Carnaross v St Vincents (JFC Semi-Final)

The cliché “game of two halves” gets bantered about far too much but this game was precisely that. Carnaross absolutely dominated the first half, owning the ball for large periods, camped in the Vincents half. The Ardcath men had no answer; they had zero penetration and no focal point for their rare attacks.  When you skip forward to the second half, you could effectively use the opening 3 lines but just rearrange the teams order.

The Ross buoyed by the #Ross4Junior on Twitter and Instagram raced into an early lead. They cut through the Ardcath men at will with the McGee brothers John L and Dermot sandwiching scores in between the excellent Frank O’Reilly who was running a-muck early on. Ronan Kearns side were showing their opponents far too much respect and not applying near enough pressure. It could have been a lot worse too but for a couple of tremendous first half saves by Vincents keeper Cathal Tallon from the McGee brothers who really are as feared a double act as the Hardy brothers were in the WWF in the late 1990’s.

The barrage continued as some really dreadful passing and errors from Vincent’s were putting themselves in trouble. Cian O’Reilly was enjoying the freedom of Pairc Tailteann and but for some last gasp defending from the Tallon brothers, Niall and Davy, the Ross would certainly have had a couple of goals to their tally. O’Reilly’s place kicking was magnificent in that first half and he kicked two free’s and two 45’s to bring his tally to six with his Meath under-20 teammate Ryan Hand struggling to keep his hands on the classy centre forward.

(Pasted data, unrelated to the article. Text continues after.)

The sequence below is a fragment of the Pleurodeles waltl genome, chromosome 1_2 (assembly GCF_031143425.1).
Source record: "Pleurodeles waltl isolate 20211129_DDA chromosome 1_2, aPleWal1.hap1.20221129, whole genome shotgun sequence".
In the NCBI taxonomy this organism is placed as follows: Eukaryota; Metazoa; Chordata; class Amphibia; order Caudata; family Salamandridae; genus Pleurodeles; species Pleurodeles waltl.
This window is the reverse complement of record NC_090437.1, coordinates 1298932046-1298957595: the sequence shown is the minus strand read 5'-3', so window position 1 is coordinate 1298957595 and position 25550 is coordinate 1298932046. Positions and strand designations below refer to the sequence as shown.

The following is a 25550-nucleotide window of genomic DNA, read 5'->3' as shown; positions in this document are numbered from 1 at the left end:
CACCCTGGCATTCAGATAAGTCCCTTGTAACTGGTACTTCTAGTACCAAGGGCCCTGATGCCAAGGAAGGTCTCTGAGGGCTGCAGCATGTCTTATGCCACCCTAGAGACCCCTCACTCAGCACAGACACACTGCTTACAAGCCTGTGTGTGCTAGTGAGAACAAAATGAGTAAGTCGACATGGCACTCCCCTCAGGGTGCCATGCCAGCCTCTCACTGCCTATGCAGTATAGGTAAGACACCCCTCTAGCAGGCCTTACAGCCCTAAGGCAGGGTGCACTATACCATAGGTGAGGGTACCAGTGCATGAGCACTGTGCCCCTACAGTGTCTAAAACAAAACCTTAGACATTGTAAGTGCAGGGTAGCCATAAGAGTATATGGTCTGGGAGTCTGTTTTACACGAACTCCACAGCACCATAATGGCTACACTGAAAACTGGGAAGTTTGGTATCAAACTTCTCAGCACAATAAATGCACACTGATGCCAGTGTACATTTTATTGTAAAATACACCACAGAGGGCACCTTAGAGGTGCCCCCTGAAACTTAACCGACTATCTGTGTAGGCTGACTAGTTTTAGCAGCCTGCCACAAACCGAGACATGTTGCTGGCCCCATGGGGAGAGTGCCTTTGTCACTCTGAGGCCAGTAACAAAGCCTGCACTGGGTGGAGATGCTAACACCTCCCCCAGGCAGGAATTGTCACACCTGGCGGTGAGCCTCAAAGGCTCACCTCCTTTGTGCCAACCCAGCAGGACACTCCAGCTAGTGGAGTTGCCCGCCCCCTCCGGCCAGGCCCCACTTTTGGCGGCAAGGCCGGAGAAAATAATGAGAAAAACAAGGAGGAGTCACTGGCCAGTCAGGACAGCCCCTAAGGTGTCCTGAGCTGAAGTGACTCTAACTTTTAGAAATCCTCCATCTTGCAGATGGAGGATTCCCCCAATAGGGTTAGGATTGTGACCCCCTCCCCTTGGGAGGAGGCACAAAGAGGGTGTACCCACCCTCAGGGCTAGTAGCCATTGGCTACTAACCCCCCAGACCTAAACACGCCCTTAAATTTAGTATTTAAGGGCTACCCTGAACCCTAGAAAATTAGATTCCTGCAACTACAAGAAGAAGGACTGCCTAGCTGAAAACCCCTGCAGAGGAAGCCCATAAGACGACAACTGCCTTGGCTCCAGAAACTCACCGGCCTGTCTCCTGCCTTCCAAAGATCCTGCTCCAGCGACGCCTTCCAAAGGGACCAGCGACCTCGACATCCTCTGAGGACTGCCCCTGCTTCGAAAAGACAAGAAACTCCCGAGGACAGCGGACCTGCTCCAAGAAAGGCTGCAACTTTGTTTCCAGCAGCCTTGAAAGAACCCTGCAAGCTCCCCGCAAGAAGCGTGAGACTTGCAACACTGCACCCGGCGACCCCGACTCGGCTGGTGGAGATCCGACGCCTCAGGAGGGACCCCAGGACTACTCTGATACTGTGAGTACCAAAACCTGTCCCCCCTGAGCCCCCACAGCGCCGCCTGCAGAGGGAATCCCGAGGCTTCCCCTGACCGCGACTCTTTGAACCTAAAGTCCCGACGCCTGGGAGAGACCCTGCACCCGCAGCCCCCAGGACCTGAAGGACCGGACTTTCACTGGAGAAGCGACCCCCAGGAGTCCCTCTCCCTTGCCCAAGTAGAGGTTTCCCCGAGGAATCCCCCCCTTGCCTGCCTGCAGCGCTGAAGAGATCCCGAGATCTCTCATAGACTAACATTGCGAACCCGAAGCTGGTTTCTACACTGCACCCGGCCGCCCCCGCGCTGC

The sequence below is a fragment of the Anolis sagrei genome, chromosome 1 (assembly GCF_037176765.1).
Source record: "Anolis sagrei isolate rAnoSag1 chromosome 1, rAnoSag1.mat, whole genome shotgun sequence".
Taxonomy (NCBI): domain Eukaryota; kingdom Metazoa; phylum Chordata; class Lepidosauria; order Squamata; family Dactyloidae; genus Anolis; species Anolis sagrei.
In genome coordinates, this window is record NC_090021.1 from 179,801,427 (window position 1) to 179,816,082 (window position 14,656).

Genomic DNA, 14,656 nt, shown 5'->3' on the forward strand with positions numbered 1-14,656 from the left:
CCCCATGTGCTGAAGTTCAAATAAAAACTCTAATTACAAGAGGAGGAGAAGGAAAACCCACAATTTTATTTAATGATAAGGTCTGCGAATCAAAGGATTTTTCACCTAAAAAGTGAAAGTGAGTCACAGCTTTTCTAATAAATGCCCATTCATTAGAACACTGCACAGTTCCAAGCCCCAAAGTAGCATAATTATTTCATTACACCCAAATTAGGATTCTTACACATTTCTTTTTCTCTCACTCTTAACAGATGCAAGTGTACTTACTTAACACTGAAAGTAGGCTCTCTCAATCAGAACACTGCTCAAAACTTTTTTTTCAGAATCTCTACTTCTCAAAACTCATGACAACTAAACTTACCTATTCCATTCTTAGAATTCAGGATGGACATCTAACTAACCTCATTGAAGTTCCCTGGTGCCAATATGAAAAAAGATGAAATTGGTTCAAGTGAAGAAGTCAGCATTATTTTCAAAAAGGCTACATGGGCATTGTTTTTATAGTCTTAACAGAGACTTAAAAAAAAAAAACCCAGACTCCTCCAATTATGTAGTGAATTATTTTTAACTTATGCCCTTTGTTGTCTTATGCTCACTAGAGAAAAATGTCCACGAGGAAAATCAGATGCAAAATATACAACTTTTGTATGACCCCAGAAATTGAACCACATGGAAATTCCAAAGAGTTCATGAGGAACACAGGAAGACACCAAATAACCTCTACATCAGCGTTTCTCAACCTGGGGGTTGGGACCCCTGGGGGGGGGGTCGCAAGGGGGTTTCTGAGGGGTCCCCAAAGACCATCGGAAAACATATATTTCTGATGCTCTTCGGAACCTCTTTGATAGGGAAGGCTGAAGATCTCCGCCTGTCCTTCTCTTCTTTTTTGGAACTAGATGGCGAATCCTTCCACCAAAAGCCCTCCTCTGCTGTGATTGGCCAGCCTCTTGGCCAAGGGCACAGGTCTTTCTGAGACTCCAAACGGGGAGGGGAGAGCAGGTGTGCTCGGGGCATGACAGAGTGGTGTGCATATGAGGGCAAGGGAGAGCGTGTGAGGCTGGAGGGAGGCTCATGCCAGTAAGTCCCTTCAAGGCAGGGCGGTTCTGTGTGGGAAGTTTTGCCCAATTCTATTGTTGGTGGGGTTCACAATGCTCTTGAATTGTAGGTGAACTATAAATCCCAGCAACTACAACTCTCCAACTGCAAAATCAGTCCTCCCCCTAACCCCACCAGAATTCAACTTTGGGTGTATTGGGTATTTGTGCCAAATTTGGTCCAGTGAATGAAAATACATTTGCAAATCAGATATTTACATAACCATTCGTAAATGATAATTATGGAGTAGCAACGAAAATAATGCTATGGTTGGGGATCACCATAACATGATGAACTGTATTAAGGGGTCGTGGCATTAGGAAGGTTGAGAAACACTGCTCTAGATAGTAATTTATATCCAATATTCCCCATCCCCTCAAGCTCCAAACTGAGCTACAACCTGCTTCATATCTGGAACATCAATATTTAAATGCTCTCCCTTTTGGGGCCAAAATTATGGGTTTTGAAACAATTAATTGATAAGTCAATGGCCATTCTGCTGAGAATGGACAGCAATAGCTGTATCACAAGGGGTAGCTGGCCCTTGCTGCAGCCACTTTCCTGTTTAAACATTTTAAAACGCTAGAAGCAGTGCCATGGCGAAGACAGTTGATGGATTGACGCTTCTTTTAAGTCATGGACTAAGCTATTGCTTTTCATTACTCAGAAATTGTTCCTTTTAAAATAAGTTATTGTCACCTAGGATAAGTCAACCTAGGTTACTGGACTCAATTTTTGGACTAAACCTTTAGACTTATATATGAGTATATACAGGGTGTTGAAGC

It was the type of half that replicated their Quarter-Final win over St Brigid’s seven days previous, it lacked conviction and intensity. You have to hand it to Kearns and his management team, they could have left things as they were and hoped things improved but he didn’t. He had the balls to make three changes before the interval and despite not making an immediate impact, my God did they have their say later on!

I’m sure the silver fox Tom Shine warned against complacency at the break and from the restart big Charlie Brogan added to the lead with a fine score. However, St Vincents seemed to take the handbrake off and have a go. No one epitomised it more than substitute Eoghan Corry who had a marvellous second half, showing for everything and just bringing a new lease of life to what looked like a lost cause.